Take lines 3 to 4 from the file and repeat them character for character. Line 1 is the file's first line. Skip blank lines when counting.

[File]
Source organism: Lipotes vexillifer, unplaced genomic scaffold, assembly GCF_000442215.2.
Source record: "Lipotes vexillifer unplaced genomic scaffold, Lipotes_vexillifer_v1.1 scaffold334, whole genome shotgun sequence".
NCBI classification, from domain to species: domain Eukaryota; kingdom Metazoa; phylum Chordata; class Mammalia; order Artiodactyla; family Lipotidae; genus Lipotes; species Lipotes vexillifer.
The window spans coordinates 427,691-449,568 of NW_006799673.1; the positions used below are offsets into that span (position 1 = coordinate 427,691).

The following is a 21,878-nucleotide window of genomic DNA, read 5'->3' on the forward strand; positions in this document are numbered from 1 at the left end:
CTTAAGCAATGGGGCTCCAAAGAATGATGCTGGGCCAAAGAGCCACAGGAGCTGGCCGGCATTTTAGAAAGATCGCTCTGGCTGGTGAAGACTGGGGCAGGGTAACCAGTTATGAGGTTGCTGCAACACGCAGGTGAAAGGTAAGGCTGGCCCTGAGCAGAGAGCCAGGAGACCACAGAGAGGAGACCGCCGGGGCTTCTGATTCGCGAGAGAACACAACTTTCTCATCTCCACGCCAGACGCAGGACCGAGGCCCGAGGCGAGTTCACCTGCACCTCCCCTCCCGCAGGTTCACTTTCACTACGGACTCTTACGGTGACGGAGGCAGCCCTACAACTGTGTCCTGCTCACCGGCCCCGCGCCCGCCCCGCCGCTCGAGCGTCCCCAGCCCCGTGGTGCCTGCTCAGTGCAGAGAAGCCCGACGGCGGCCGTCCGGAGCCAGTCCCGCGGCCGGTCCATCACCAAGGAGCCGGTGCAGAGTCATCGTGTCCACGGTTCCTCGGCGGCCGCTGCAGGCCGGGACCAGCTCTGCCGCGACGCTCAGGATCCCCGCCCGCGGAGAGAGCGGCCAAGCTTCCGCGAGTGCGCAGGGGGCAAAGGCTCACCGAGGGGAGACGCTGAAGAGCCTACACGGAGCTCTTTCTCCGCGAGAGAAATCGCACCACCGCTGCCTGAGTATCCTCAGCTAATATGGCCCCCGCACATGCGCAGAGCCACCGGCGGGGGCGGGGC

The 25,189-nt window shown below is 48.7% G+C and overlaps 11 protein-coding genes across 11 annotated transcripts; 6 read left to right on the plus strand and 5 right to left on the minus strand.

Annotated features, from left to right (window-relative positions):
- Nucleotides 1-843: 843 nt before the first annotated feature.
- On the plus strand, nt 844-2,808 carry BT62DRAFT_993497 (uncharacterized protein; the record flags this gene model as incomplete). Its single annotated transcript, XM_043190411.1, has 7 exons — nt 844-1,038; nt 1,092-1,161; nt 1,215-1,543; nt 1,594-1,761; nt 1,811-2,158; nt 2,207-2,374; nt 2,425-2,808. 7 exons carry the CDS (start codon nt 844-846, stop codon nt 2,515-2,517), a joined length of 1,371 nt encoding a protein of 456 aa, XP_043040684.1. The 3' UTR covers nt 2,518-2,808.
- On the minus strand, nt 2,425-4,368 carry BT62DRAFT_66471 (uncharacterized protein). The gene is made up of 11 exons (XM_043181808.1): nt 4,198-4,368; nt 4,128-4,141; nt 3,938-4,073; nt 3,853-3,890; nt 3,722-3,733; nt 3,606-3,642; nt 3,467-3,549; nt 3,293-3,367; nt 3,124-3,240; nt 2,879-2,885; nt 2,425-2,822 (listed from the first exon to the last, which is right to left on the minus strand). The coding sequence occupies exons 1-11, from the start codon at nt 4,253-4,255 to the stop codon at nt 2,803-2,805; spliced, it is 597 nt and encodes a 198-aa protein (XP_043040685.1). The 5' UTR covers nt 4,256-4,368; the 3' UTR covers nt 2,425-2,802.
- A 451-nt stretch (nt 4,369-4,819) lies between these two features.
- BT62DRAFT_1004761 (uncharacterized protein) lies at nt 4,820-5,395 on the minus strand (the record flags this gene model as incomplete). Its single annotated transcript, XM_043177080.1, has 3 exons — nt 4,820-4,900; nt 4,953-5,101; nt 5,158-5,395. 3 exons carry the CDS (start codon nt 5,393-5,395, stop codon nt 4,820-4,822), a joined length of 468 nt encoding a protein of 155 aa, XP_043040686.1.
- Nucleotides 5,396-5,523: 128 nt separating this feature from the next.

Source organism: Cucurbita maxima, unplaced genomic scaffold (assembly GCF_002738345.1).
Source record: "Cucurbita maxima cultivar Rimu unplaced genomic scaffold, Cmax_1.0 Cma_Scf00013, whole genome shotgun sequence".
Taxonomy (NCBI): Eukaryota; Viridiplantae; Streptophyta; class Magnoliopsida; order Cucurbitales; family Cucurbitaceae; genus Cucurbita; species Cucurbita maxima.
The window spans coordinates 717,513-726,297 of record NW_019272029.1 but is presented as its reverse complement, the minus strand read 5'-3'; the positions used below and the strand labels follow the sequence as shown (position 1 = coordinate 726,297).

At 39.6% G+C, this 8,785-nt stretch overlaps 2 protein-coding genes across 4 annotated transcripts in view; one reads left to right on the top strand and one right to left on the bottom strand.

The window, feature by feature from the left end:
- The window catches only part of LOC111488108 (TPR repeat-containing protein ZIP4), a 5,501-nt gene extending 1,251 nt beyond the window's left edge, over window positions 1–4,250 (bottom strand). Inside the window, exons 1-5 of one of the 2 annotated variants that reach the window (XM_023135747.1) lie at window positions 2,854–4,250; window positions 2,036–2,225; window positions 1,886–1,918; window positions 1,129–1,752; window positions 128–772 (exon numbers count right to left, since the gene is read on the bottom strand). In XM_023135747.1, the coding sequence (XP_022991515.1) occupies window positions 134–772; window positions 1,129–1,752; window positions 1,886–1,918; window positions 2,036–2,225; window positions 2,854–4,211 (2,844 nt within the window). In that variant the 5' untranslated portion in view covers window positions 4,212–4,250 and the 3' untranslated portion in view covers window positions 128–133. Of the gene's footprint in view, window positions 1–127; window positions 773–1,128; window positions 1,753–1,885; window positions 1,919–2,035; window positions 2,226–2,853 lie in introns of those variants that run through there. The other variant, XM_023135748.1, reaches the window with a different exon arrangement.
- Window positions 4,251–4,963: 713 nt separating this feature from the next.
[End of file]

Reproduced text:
NCBI classification, from domain to species: domain Eukaryota; kingdom Metazoa; phylum Chordata; class Mammalia; order Artiodactyla; family Lipotidae; genus Lipotes; species Lipotes vexillifer.
The window spans coordinates 427,691-449,568 of NW_006799673.1; the positions used below are offsets into that span (position 1 = coordinate 427,691).